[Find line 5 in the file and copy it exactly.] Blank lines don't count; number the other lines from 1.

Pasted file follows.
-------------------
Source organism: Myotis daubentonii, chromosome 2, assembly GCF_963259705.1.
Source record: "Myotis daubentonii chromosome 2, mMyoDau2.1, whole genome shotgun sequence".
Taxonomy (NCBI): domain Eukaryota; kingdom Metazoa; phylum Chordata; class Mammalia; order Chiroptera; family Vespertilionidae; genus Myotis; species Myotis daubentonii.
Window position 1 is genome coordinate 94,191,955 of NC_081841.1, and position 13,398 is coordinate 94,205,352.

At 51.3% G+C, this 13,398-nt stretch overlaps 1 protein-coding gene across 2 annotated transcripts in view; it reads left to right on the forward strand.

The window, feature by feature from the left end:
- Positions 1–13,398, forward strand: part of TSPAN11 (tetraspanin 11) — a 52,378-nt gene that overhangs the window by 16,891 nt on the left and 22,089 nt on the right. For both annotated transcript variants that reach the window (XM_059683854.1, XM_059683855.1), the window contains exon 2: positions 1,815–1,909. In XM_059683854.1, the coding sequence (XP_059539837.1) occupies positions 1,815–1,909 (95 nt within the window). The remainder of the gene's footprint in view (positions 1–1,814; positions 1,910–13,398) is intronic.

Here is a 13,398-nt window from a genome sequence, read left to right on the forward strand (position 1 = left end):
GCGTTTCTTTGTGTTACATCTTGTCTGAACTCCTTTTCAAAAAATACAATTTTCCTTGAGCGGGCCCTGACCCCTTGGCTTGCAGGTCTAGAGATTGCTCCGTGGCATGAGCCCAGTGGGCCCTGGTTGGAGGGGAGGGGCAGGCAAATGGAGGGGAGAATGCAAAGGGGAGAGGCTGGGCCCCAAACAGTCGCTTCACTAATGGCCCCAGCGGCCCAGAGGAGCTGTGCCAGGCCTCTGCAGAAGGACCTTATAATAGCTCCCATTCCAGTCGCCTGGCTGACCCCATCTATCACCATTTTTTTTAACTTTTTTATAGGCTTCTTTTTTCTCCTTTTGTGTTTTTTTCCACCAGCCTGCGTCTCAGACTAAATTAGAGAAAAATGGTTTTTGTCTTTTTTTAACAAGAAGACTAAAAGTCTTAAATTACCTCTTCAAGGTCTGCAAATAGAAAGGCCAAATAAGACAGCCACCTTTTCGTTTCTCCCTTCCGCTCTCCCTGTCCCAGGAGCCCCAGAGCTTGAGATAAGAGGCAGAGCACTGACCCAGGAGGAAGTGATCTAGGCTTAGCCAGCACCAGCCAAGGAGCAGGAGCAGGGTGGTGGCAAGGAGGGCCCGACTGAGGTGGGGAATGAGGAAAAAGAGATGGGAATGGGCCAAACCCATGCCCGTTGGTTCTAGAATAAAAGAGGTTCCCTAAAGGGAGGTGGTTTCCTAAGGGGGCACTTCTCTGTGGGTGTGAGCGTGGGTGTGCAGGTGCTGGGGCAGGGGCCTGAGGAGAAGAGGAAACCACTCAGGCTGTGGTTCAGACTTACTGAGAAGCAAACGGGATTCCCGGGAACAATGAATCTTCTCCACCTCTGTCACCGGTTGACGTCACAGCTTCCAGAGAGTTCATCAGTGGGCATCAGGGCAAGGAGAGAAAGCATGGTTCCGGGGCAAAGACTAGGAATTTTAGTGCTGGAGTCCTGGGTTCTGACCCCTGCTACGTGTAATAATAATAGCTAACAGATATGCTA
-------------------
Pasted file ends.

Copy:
At 51.3% G+C, this 13,398-nt stretch overlaps 1 protein-coding gene across 2 annotated transcripts in view; it reads left to right on the forward strand.